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Jean Vigo’s list of credits is short, but carries a long influence; he was, among others, one of the influences on the young turks of the French New Wave. 1934’s L’Atalante stands as his only full-length feature, and his last completed work before dying of tuberculosis at the age of 29. For this reason, and the movie’s lost/incomplete status during the bulk of the 20th century, the film is shrouded in mystique and has come to be hailed as one of the great accomplishments of the medium. What I ended up seeing, though, was a feather-light love story whose moments of poetry were dragged down by a need to reach feature length.

The plot is beyond threadbare: newlyweds embark on a jury-rigged honeymoon on the groom’s shipping barge, two-man crew in tow. The main conflict of the film consists of the bride being bored on the boat and wanting to see the City of Lights up close and personal. Though the movie is ostensibly about how lovers Jean and Juliette (Jean Dasté and Dita Parlo) deal with married life while river-bound, the show belongs to Michel Simon’s Père Jules. An eccentric, tar-voiced salty dog, Père Jules serves as the film’s comic relief, balming the stretches of the film where Datsé is being needlessly belligerent or where Parlo is given little else to do but sulk. Between his shanties, his army of ship’s cats, and his cabinet of curiosities, Père Jules serves as L’Atalantesurreal, scalawaggy lifeblood.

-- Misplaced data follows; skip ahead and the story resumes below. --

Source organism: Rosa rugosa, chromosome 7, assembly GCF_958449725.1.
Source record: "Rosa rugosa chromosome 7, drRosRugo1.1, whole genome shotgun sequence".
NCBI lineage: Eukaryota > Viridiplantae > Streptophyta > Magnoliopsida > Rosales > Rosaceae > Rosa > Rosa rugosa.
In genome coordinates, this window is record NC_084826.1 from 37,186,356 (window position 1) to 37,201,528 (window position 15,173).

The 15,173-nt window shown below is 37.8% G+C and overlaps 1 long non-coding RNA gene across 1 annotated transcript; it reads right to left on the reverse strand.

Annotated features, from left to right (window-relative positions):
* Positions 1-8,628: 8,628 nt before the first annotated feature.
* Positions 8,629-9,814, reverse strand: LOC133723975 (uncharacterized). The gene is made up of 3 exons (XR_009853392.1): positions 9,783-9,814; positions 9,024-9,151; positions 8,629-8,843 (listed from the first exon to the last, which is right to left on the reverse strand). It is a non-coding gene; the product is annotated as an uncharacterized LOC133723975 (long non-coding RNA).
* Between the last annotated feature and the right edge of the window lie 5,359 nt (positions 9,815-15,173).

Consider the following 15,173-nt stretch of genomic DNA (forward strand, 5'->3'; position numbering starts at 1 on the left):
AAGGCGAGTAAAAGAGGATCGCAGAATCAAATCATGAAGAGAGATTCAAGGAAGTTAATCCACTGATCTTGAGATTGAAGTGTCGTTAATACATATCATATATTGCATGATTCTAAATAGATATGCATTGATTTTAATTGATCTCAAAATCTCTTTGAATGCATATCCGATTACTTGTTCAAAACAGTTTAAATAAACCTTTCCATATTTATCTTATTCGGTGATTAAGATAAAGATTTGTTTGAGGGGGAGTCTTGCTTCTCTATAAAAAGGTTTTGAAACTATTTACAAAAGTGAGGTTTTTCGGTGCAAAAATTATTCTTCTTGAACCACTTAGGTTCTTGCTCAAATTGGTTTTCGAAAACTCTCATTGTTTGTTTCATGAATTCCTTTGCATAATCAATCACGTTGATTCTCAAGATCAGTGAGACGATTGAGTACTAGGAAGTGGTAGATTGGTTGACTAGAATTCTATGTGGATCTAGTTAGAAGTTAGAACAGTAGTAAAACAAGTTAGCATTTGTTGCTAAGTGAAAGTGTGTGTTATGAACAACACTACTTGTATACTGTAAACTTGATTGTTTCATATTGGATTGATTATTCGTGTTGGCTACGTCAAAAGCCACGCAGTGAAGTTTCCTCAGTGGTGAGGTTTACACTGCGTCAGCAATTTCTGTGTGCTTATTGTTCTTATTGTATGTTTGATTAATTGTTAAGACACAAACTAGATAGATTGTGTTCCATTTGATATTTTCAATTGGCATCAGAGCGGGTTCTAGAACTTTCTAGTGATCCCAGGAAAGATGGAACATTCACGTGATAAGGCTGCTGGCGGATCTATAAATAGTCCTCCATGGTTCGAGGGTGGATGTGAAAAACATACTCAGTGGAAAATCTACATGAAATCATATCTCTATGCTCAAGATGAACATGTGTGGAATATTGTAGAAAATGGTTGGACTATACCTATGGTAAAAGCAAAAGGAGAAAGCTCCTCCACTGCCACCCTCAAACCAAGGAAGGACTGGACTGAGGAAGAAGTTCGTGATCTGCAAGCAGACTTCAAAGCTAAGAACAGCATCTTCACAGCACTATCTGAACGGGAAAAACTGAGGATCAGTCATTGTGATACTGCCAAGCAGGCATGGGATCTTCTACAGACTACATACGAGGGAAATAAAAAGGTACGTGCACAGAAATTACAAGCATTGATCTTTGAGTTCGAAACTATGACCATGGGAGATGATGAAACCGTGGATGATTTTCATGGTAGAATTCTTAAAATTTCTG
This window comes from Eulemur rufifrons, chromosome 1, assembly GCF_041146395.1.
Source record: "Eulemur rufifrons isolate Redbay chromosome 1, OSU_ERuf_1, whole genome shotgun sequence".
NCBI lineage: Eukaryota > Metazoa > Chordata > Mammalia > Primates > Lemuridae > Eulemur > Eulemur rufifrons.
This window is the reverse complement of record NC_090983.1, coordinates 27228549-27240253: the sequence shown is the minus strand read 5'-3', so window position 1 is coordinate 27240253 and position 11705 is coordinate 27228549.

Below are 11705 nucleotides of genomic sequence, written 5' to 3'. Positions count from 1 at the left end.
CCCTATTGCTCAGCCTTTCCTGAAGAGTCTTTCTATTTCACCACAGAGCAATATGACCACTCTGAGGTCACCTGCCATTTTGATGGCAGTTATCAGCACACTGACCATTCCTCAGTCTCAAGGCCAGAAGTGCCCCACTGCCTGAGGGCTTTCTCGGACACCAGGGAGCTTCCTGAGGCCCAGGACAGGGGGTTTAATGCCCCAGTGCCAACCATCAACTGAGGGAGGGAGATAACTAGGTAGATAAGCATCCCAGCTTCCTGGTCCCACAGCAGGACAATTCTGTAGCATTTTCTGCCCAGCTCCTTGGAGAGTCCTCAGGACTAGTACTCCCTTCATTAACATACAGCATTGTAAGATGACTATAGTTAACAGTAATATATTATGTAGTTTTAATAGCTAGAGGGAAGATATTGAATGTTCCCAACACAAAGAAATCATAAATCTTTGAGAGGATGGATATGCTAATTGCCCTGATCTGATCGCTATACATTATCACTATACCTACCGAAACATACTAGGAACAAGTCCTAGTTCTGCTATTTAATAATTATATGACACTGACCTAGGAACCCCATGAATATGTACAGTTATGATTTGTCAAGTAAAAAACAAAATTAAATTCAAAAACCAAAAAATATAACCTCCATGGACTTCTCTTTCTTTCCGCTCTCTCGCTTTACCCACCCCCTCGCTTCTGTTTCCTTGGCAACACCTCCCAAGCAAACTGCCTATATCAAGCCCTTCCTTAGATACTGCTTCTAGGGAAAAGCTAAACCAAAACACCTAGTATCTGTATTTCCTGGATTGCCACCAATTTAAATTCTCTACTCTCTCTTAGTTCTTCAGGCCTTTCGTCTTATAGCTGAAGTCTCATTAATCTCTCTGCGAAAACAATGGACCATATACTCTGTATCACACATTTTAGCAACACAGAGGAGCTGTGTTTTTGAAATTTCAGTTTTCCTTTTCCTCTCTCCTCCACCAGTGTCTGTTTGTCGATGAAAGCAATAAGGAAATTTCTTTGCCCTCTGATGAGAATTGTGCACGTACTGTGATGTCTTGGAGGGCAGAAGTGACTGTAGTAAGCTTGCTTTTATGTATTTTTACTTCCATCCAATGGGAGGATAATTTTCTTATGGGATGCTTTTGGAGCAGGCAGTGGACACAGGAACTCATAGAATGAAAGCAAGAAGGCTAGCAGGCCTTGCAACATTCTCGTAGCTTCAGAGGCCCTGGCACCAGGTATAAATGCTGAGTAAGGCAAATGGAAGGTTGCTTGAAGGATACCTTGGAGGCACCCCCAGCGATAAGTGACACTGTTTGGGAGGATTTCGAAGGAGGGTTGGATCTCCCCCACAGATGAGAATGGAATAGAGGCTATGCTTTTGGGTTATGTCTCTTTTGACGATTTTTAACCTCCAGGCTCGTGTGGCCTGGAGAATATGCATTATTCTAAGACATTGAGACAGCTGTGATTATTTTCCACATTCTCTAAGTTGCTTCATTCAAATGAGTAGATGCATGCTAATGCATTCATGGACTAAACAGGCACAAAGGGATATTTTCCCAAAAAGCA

The film works best when it becomes equal parts Vertov-esque montage and full-blown love story. A pair of sequences in the third act achieve this ideal. There’s the sequence where Jean sees visions of Juliette after jumping in the river, calling back to Juliette’s assertion that if you open your eyes underwater, you see the one you love. The other is when the couple retires for the night in different beds, writhing as if they were together on the astral plane. In these moments of vibrant lyricism, the film comes alive, and the potency of the relationship is fully exploited.

It feels as though L’Atalante would have worked even better as a 40- or 50-minute short subject, which was firmly in Vigo’s wheelhouse. As is, too much of the plot feels padded with unmotivated fits of shitty behaviour. It’s not enough for Jean to fight a man at a dance hall in a fit of jealous rage; his questionable attitude towards his wife is compounded by shipping back onto the Seine without her. Scenes of borderline domestic abuse make it seem as if Vigo’s anarchic and poetic spirit were tempered in the hopes of ending a contemporaneous losing streak, as if he needed to ease the audience into a more abstract finale. In any case, you can draw a pretty straight line from Vigo to Marcel Carné, Jean Cocteau, and the 60s New Wavers, and for sewing that seed,L’Atalante stands as required viewing.

L’Atalante is available on DVD and Blu-Ray from Amazon.

Directed by Jean Vigo; written by Jean Vigo and Albert Riéra; starring Michel Simon, Dita Parlo, Jean Dasté, Louis Lefebvre, and Gilles Margaritis; 89 minutes.